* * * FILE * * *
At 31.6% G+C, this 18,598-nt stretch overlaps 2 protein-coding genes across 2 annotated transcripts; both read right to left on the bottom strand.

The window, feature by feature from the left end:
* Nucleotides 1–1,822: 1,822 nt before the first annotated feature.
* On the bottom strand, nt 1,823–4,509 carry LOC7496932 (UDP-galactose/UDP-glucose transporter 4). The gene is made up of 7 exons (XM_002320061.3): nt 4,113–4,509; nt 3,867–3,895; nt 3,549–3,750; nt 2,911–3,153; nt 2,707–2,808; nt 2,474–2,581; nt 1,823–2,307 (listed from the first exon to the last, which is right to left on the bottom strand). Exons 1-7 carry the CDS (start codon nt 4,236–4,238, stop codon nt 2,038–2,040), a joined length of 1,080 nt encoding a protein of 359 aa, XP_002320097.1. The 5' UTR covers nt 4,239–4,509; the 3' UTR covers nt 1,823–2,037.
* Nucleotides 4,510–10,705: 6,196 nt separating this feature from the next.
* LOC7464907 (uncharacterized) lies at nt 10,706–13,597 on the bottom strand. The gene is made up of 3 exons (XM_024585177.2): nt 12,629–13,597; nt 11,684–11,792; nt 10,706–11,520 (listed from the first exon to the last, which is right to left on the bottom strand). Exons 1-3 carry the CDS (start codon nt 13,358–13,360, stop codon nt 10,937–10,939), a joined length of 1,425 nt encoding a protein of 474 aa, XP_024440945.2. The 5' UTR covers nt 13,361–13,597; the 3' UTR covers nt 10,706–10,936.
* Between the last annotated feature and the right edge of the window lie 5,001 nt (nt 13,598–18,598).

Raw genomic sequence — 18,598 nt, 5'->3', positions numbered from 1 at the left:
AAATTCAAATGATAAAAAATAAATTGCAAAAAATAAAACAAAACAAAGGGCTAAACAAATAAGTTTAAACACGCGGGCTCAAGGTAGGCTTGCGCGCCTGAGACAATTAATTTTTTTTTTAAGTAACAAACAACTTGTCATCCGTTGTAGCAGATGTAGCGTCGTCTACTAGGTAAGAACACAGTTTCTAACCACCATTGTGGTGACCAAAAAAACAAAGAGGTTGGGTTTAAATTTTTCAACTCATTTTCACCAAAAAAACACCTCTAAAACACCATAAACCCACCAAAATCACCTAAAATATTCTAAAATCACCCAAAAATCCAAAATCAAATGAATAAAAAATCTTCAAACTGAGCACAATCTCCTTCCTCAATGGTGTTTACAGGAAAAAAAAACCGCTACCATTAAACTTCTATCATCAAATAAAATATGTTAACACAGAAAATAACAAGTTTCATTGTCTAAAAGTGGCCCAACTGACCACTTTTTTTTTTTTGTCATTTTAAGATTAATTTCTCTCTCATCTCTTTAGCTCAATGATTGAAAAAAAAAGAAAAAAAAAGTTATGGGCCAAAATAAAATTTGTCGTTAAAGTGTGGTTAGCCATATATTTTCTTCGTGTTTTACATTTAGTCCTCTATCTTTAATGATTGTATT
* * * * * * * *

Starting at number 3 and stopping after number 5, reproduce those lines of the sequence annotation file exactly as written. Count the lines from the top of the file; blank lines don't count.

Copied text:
* Nucleotides 1–1,822: 1,822 nt before the first annotated feature.
* On the bottom strand, nt 1,823–4,509 carry LOC7496932 (UDP-galactose/UDP-glucose transporter 4). The gene is made up of 7 exons (XM_002320061.3): nt 4,113–4,509; nt 3,867–3,895; nt 3,549–3,750; nt 2,911–3,153; nt 2,707–2,808; nt 2,474–2,581; nt 1,823–2,307 (listed from the first exon to the last, which is right to left on the bottom strand). Exons 1-7 carry the CDS (start codon nt 4,236–4,238, stop codon nt 2,038–2,040), a joined length of 1,080 nt encoding a protein of 359 aa, XP_002320097.1. The 5' UTR covers nt 4,239–4,509; the 3' UTR covers nt 1,823–2,037.
* Nucleotides 4,510–10,705: 6,196 nt separating this feature from the next.